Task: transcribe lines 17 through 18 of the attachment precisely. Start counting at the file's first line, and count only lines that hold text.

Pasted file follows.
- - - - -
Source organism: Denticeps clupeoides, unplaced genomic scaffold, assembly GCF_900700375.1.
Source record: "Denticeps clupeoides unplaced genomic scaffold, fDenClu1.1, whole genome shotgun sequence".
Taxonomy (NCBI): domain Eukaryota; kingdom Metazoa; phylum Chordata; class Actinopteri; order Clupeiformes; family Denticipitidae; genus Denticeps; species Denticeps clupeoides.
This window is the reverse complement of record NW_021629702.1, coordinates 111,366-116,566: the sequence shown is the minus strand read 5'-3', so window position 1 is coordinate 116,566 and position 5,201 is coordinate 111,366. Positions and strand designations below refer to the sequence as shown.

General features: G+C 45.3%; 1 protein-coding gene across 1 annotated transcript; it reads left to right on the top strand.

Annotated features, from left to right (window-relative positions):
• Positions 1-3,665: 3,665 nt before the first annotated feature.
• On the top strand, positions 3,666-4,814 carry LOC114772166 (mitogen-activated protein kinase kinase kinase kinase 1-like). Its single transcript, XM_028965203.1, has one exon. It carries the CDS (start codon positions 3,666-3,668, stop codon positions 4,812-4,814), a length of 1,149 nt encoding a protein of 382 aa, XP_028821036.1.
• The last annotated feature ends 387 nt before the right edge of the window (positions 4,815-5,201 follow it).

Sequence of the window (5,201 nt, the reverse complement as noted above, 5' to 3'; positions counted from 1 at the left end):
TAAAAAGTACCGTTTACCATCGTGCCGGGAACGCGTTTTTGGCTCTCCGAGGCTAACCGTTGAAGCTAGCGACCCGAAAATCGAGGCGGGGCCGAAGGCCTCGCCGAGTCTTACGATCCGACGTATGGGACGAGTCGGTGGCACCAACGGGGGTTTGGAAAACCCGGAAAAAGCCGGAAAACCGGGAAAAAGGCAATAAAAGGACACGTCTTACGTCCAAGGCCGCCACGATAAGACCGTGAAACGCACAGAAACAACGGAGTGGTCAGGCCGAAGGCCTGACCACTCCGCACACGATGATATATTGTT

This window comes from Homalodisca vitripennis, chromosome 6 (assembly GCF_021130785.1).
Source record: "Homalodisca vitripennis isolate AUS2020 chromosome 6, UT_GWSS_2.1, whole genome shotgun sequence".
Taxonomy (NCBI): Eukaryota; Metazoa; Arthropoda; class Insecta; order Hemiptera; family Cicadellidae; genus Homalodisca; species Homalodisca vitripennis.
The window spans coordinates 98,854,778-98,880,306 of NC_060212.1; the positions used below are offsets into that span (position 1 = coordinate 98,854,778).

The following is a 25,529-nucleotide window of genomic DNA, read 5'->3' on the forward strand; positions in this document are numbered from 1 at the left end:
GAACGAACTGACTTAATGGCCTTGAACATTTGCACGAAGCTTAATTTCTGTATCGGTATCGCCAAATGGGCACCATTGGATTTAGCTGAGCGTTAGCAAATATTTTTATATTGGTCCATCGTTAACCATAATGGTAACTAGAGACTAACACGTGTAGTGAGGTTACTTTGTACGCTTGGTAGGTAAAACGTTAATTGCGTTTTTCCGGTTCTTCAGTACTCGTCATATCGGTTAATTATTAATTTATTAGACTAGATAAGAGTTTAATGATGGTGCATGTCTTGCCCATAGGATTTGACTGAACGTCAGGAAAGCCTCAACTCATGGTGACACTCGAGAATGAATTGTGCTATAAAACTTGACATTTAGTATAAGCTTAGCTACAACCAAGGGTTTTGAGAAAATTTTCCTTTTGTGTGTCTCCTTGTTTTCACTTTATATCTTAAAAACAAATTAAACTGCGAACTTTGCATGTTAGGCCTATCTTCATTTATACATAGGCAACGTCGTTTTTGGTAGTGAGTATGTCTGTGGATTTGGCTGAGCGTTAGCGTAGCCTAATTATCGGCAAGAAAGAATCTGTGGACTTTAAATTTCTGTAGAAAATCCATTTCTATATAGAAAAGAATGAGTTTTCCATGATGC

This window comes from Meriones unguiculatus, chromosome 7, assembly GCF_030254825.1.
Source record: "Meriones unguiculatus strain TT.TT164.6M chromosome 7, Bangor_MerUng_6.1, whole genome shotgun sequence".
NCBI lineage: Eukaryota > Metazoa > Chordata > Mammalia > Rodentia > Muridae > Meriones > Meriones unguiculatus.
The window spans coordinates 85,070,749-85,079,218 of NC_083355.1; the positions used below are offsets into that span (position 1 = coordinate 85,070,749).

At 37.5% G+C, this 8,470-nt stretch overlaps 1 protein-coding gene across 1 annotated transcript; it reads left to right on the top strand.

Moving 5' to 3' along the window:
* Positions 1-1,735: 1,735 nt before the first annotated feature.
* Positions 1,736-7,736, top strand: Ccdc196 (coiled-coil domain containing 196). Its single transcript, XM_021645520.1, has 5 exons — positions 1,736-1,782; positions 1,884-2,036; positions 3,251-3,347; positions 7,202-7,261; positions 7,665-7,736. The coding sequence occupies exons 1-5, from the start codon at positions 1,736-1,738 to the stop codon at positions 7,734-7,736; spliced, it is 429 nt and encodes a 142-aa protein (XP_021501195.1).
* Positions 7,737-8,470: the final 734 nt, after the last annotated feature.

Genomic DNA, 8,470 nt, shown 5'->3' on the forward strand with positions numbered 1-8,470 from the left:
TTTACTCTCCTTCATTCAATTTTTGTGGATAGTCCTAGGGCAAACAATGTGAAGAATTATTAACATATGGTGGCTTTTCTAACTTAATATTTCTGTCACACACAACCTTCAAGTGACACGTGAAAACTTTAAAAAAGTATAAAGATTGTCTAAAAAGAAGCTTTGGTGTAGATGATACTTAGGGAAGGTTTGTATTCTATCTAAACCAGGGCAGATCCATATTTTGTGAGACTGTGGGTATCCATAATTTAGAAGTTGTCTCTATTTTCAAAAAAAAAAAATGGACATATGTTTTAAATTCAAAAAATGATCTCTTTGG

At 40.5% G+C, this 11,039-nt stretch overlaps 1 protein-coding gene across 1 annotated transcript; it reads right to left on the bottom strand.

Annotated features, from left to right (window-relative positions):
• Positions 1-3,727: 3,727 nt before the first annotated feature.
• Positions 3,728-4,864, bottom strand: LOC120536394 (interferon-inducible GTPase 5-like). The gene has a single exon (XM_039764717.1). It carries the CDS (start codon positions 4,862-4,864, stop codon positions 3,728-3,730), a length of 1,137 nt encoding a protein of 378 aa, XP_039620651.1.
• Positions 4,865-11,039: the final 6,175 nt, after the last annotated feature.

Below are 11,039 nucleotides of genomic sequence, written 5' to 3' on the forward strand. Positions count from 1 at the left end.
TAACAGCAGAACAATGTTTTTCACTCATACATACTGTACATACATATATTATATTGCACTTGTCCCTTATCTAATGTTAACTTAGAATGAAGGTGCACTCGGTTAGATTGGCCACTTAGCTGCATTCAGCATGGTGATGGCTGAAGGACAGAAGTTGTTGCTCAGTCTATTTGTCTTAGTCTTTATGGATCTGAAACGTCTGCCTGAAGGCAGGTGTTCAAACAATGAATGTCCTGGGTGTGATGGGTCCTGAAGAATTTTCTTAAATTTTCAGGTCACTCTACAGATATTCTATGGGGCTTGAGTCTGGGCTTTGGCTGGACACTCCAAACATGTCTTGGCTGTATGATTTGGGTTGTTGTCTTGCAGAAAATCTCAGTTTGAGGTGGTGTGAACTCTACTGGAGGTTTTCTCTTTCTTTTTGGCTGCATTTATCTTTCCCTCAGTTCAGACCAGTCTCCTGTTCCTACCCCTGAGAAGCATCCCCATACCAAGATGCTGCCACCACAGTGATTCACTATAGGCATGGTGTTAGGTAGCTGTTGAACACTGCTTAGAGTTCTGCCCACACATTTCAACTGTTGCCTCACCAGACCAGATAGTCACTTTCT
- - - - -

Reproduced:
GAACGAACTGACTTAATGGCCTTGAACATTTGCACGAAGCTTAATTTCTGTATCGGTATCGCCAAATGGGCACCATTGGATTTAGCTGAGCGTTAGCAAATATTTTTATATTGGTCCATCGTTAACCATAATGGTAACTAGAGACTAACACGTGTAGTGAGGTTACTTTGTACGCTTGGTAGGTAAAACGTTAATTGCGTTTTTCCGGTTCTTCAGTACTCGTCATATCGGTTAATTATTAATTTATTAGACTAGATAAGAGTTTAATGATGGTGCATGTCTTGCCCATAGGATTTGACTGAACGTCAGGAAAGCCTCAACTCATGGTGACACTCGAGAATGAATTGTGCTATAAAACTTGACATTTAGTATAAGCTTAGCTACAACCAAGGGTTTTGAGAAAATTTTCCTTTTGTGTGTCTCCTTGTTTTCACTTTATATCTTAAAAACAAATTAAACTGCGAACTTTGCATGTTAGGCCTATCTTCATTTATACATAGGCAACGTCGTTTTTGGTAGTGAGTATGTCTGTGGATTTGGCTGAGCGTTAGCGTAGCCTAATTATCGGCAAGAAAGAATCTGTGGACTTTAAATTTCTGTAGAAAATCCATTTCTATATAGAAAAGAATGAGTTTTCCATGATGC

This window comes from Meriones unguiculatus, chromosome 7, assembly GCF_030254825.1.